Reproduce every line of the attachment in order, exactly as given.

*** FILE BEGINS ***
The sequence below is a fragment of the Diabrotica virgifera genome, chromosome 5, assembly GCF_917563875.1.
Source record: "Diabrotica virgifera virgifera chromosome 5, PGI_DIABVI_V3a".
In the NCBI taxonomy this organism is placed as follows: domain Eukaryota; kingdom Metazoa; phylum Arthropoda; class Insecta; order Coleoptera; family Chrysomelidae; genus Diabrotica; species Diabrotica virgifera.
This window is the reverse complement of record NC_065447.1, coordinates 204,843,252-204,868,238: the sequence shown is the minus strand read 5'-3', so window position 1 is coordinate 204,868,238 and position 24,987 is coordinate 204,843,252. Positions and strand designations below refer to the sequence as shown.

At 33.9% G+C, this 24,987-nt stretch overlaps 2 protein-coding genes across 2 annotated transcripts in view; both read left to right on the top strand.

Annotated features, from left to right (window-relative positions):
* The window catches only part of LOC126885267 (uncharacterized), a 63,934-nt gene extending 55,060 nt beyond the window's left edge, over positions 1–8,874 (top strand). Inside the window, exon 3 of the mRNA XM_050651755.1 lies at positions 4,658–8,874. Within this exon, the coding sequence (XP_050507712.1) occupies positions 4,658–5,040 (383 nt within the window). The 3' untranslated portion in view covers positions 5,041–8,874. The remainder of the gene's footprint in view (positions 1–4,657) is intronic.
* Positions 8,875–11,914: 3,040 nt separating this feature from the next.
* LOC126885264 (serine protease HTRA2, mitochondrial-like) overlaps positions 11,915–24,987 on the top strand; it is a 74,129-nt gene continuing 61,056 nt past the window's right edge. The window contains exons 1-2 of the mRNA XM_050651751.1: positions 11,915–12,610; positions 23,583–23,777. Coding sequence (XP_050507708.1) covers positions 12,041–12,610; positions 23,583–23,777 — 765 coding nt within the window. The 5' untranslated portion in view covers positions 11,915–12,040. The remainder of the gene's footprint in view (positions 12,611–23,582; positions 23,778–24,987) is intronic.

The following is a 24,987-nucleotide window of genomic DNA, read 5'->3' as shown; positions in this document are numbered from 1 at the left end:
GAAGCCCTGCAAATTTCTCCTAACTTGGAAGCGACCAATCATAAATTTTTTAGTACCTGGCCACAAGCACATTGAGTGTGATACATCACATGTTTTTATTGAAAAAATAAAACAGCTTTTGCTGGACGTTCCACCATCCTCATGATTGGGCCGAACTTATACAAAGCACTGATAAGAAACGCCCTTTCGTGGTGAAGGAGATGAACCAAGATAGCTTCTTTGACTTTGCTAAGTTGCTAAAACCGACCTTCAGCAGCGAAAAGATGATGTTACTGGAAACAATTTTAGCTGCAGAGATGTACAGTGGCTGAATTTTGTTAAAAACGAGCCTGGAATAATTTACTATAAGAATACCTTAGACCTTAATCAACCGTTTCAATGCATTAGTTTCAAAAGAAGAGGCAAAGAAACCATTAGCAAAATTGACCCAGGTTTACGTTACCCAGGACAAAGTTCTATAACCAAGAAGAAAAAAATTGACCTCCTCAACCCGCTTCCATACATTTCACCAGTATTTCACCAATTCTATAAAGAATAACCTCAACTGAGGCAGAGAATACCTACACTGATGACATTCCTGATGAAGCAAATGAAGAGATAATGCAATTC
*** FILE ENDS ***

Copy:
The sequence below is a fragment of the Diabrotica virgifera genome, chromosome 5, assembly GCF_917563875.1.
Source record: "Diabrotica virgifera virgifera chromosome 5, PGI_DIABVI_V3a".
In the NCBI taxonomy this organism is placed as follows: domain Eukaryota; kingdom Metazoa; phylum Arthropoda; class Insecta; order Coleoptera; family Chrysomelidae; genus Diabrotica; species Diabrotica virgifera.
This window is the reverse complement of record NC_065447.1, coordinates 204,843,252-204,868,238: the sequence shown is the minus strand read 5'-3', so window position 1 is coordinate 204,868,238 and position 24,987 is coordinate 204,843,252. Positions and strand designations below refer to the sequence as shown.

At 33.9% G+C, this 24,987-nt stretch overlaps 2 protein-coding genes across 2 annotated transcripts in view; both read left to right on the top strand.

Annotated features, from left to right (window-relative positions):
* The window catches only part of LOC126885267 (uncharacterized), a 63,934-nt gene extending 55,060 nt beyond the window's left edge, over positions 1–8,874 (top strand). Inside the window, exon 3 of the mRNA XM_050651755.1 lies at positions 4,658–8,874. Within this exon, the coding sequence (XP_050507712.1) occupies positions 4,658–5,040 (383 nt within the window). The 3' untranslated portion in view covers positions 5,041–8,874. The remainder of the gene's footprint in view (positions 1–4,657) is intronic.
* Positions 8,875–11,914: 3,040 nt separating this feature from the next.
* LOC126885264 (serine protease HTRA2, mitochondrial-like) overlaps positions 11,915–24,987 on the top strand; it is a 74,129-nt gene continuing 61,056 nt past the window's right edge. The window contains exons 1-2 of the mRNA XM_050651751.1: positions 11,915–12,610; positions 23,583–23,777. Coding sequence (XP_050507708.1) covers positions 12,041–12,610; positions 23,583–23,777 — 765 coding nt within the window. The 5' untranslated portion in view covers positions 11,915–12,040. The remainder of the gene's footprint in view (positions 12,611–23,582; positions 23,778–24,987) is intronic.

The following is a 24,987-nucleotide window of genomic DNA, read 5'->3' as shown; positions in this document are numbered from 1 at the left end:
GAAGCCCTGCAAATTTCTCCTAACTTGGAAGCGACCAATCATAAATTTTTTAGTACCTGGCCACAAGCACATTGAGTGTGATACATCACATGTTTTTATTGAAAAAATAAAACAGCTTTTGCTGGACGTTCCACCATCCTCATGATTGGGCCGAACTTATACAAAGCACTGATAAGAAACGCCCTTTCGTGGTGAAGGAGATGAACCAAGATAGCTTCTTTGACTTTGCTAAGTTGCTAAAACCGACCTTCAGCAGCGAAAAGATGATGTTACTGGAAACAATTTTAGCTGCAGAGATGTACAGTGGCTGAATTTTGTTAAAAACGAGCCTGGAATAATTTACTATAAGAATACCTTAGACCTTAATCAACCGTTTCAATGCATTAGTTTCAAAAGAAGAGGCAAAGAAACCATTAGCAAAATTGACCCAGGTTTACGTTACCCAGGACAAAGTTCTATAACCAAGAAGAAAAAAATTGACCTCCTCAACCCGCTTCCATACATTTCACCAGTATTTCACCAATTCTATAAAGAATAACCTCAACTGAGGCAGAGAATACCTACACTGATGACATTCCTGATGAAGCAAATGAAGAGATAATGCAATTC